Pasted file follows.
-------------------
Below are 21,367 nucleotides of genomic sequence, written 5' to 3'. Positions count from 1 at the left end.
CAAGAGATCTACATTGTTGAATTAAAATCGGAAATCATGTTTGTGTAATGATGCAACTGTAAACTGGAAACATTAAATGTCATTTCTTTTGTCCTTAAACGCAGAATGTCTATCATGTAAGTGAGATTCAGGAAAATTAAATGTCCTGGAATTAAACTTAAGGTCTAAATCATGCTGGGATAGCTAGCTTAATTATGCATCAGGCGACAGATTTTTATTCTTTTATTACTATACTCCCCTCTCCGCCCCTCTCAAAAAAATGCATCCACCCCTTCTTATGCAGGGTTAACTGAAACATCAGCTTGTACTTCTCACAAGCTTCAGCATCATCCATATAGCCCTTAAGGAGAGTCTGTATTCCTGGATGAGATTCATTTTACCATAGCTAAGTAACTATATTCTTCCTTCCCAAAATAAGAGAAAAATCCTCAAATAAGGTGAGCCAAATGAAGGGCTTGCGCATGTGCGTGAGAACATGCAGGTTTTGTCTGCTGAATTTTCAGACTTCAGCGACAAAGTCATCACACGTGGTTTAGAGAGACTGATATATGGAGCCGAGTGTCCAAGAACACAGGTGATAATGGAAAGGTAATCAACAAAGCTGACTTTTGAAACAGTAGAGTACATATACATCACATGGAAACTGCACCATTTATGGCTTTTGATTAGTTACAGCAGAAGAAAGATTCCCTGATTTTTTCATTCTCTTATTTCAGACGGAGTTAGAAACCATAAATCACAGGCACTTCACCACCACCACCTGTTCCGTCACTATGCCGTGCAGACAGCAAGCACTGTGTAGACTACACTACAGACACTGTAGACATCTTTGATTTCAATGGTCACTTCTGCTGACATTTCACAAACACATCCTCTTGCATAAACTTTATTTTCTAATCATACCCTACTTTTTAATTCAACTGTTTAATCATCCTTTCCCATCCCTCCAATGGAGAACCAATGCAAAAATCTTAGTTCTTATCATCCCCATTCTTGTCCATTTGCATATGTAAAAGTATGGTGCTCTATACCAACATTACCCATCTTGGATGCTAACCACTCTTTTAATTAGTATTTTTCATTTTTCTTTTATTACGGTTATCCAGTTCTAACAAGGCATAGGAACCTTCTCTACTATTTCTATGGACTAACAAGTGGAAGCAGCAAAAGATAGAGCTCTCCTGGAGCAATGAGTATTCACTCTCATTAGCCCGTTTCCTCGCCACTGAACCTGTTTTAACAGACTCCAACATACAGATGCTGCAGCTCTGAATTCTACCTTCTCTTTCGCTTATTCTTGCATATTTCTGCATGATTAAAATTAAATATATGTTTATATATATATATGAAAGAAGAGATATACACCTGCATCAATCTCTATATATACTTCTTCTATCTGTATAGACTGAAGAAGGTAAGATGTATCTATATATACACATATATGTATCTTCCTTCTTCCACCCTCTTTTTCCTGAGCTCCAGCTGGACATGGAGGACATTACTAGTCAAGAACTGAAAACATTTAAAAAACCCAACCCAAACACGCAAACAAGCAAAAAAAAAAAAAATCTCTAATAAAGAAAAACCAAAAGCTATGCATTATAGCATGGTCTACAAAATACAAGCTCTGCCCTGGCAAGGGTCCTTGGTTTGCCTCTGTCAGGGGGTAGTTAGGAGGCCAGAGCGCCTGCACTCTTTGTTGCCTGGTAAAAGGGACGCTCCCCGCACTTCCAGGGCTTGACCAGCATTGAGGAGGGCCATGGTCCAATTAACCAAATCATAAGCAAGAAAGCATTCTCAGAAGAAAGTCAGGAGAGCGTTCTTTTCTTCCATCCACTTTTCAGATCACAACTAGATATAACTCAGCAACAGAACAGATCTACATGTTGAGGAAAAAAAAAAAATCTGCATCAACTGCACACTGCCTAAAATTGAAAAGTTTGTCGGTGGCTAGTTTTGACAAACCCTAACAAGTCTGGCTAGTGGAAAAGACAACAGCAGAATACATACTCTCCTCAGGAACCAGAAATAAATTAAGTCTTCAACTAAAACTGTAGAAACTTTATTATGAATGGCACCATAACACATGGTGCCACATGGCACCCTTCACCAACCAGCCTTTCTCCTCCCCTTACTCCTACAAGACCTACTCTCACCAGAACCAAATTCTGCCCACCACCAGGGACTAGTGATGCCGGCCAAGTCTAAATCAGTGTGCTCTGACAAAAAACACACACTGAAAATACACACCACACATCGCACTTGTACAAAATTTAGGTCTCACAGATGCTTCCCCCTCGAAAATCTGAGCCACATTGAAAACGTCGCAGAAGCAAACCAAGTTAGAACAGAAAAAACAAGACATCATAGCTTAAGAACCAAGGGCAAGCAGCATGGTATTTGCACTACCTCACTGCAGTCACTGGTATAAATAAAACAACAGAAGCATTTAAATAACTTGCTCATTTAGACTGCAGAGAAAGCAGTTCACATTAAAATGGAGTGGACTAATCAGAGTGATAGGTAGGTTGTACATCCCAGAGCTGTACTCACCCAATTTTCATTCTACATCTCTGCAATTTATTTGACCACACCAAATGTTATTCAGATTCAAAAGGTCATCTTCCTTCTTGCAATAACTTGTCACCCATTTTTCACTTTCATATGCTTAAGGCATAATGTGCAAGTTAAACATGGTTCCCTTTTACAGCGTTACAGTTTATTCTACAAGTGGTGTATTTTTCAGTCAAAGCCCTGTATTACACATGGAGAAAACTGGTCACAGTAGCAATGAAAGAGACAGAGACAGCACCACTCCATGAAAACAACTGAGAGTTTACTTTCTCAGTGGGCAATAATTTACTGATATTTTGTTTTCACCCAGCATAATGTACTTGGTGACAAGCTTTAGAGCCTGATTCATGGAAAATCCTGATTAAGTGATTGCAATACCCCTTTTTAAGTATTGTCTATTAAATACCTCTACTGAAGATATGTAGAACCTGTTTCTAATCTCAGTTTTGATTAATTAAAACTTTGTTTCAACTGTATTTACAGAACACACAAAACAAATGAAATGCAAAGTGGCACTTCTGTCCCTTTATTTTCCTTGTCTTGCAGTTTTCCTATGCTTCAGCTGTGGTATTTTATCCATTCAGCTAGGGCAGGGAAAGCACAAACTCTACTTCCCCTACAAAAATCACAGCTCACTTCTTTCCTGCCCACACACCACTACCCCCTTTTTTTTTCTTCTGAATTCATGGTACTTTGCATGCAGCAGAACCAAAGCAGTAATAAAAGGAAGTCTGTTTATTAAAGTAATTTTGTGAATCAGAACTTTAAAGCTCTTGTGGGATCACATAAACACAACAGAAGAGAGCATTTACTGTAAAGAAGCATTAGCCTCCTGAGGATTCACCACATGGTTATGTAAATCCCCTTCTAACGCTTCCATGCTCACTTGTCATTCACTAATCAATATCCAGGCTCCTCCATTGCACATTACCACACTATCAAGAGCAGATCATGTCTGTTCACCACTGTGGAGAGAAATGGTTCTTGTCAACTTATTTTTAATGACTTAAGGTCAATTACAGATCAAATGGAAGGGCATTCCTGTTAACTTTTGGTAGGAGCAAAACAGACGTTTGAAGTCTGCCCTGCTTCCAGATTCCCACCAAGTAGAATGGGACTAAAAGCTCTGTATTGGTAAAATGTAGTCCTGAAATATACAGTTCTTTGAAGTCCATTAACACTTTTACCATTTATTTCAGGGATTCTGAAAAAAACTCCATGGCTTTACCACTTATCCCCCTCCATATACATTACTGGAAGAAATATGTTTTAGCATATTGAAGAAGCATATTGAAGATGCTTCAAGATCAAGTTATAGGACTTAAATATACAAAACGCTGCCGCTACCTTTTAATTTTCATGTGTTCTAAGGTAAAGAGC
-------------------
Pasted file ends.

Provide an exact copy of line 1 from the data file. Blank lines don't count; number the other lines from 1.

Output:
Below are 21,367 nucleotides of genomic sequence, written 5' to 3'. Positions count from 1 at the left end.